FORT McCOY, Wis. – Three members of the Green Bay Packers scored motivational points with cadets at the Wisconsin National Guard Challenge Academy during a recent visit.
The Challenge Academy reshapes the lives of at-risk 16- to 18-year-olds. It uses a structured, military-style environment and state-certified teachers and counselors to build cadets’ academic abilities, character, self-confidence, and personal discipline. The Green Bay Packers have had players meet with cadets for several years, both at the Fort McCoy campus as well as at Lambeau Field.
“I have a couple of family members who have kind of lost their way and are slowly getting to where these kids are today,” said linebacker Blake Martinez. “But it’s taken them eight to 10 years to get to that point – whereas you can see these kids are able to step in here and in five months turn into this young gentlemen right here,” referring to Riley Clark, a cadet command sergeant major. “It’s unreal to think that he was a ‘bad kid’ and see where he is right now, see what a bright future he has in front of him.”
The Packers arrived at Fort McCoy via Black Hawk helicopter, toured the Challenge Academy campus and ate lunch with cadets before answering questions in a class assembly about resilience and perseverance.
“I write down a list of my goals for the year,” Martinez said. “When I accomplish a goal, I mark it off the list and move on to the next or write down more. It’s like that with the NFL – it’s like, now that I’ve made it I want to be a starter on special teams, now I want to become a starter on defense, now I want to become a leader for the defense, now I want to become the best linebacker in the NFL. You keep on adding things each and every day to add to your motivation. Go in, lift, watch film – do those extra things that are going to make you great.”
“We still have our short-term and long-term goals,” added defensive back Micah Hyde. “I’m glad I made it here [into the NFL] but that’s not even close to being the end.
“It’s safe to say where I grew up I wasn’t always the fastest, the strongest, the most athletic,” Hyde continued, “but at the end of the day I did what I needed to do to make it to college or the NFL. I just always felt like the guy in front of me might be faster, but if I take the right angle I can be faster than him, or if he’s stronger than me I’m not going to be put in that position where he can use that strength. It’s things like that I’ve learned along the way. And it’s gotten me here today.”
Quarterback Brett Hundley said doing what others don’t want to do can set one apart from the crowd.
“When everyone wants to go out and party, sometimes you’ve got to be studying,” Hundley said. When everybody else wants to sleep during double-days in college, you’ve got to take that time to go over your playbook. It’s a lot of small things that add up to a bigger goal.”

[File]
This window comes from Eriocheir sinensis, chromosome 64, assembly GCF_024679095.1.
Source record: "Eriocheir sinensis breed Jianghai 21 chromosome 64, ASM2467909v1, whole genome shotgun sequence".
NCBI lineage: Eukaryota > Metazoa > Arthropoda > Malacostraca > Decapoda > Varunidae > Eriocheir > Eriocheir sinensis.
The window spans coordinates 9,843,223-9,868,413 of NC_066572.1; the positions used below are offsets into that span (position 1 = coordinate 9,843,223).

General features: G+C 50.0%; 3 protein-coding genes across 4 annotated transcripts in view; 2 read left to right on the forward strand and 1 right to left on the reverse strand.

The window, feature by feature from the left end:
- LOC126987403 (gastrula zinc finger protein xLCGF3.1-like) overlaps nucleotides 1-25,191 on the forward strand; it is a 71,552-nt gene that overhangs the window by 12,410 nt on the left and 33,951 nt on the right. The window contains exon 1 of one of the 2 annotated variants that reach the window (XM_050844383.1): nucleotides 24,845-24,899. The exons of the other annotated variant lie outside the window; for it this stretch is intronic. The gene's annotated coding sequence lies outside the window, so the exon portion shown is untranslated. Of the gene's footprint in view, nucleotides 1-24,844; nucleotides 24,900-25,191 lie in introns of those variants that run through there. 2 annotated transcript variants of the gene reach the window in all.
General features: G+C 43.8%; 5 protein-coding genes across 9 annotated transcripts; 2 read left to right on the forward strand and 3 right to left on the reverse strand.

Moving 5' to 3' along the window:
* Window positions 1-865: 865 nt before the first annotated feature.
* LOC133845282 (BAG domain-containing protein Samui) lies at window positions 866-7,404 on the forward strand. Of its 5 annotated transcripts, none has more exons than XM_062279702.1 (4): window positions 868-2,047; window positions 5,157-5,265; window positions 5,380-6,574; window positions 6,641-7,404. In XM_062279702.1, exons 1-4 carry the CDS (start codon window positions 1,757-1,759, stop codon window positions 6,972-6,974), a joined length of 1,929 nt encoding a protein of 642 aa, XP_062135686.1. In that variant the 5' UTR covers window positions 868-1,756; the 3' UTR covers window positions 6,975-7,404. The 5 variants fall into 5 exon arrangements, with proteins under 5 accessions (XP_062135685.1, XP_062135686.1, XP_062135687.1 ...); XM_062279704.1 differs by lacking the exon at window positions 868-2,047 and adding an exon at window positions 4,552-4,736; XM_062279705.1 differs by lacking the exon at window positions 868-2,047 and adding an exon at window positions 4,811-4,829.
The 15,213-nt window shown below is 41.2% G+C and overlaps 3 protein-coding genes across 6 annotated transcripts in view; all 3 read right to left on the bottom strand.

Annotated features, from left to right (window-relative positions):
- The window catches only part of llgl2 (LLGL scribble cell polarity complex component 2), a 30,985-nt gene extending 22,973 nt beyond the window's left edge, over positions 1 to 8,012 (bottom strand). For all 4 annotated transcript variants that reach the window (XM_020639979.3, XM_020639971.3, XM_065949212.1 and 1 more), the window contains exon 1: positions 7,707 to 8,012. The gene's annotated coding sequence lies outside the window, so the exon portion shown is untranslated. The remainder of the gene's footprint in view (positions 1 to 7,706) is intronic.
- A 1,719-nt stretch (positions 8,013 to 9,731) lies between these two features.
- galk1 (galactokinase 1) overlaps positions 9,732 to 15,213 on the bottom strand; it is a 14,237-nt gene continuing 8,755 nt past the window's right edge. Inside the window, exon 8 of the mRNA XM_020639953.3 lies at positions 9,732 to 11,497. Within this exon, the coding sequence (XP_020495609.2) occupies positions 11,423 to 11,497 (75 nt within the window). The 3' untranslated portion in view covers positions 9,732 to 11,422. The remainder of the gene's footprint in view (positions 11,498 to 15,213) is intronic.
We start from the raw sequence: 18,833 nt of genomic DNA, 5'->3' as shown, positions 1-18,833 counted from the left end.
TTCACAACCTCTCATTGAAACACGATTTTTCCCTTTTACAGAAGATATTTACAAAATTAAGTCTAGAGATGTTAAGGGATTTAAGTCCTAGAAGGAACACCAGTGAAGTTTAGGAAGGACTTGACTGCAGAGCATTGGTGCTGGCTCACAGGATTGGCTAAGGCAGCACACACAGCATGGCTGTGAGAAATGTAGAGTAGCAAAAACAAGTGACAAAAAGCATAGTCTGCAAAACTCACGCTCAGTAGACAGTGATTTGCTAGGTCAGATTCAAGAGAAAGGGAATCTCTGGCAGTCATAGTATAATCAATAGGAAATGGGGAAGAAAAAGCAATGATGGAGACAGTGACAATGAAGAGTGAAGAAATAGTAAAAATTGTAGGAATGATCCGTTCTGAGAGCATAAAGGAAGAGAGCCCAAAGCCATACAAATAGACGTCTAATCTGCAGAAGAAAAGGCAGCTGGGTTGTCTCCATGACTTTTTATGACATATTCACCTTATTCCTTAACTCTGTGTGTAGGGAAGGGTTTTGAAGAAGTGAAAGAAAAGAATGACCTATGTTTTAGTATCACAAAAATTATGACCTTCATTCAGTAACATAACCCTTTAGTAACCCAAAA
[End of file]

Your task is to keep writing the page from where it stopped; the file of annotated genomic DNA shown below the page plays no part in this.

All three Packers said they relied on their faith, family and friends to cope with stress. They emphasized being around the right people to succeed.
“I think you are who you surround yourself with,” Hyde said. “In high school, all my friends went to college, and I didn’t want to be that only guy who didn’t go to college. When I was in college I surrounded myself with people that were getting looked at by the NFL, and whatever they did, I did. Work out a little bit harder, study a little bit harder – I did that because I wanted to get in the NFL. Here I am today, surrounded by these guys who work hard, they study hard.”
The Packers praised the cadets for making it to the end of a five-month residential course that taught and reinforced core values and making good choices.
“I think what you guys have here is awesome,” Hundley said. “To volunteer to do this type of program shows a lot and means a lot. I would just say, don’t quit. A lot of times in life, there’s a lot of failure before there is success. The reason we’re sitting up here today is because we didn’t quit. Whatever you want to do in life, stay true to it.”
““This is the first step,” Martinez added. “What you guys did here, the sacrifices you’ve made to be here these five months – just hearing what you go through each day – is tremendous. As long as you keep doing what you’ve been taught here, make sure you keep making those right lifestyle choices when you leave here and you’re back in that environment with your friends.”
Edwin Maciosek, a Challenge Academy senior team leader, appreciated the Packers players taking time out of their playing season to visit cadets.
“A lot of things that we’ve been teaching the past five months, they talked about and solidified – talking about paying attention to details, never giving up,” Maciosek said. “It only helps with everything we’ve been teaching. Right before they graduate, they can say, ‘Yes, I see someone who’s successful and they’re talking about the exact same things we’ve been talking about for the past five months straight.”
Clark, the cadet command sergeant major, agreed.
“It feels really great [to have Packers visit] and kind of motivational, hearing from their background,” Clark said. “They’ve had failures but the three of them never quit and that’s how they got where they are. That helps me motivate myself.”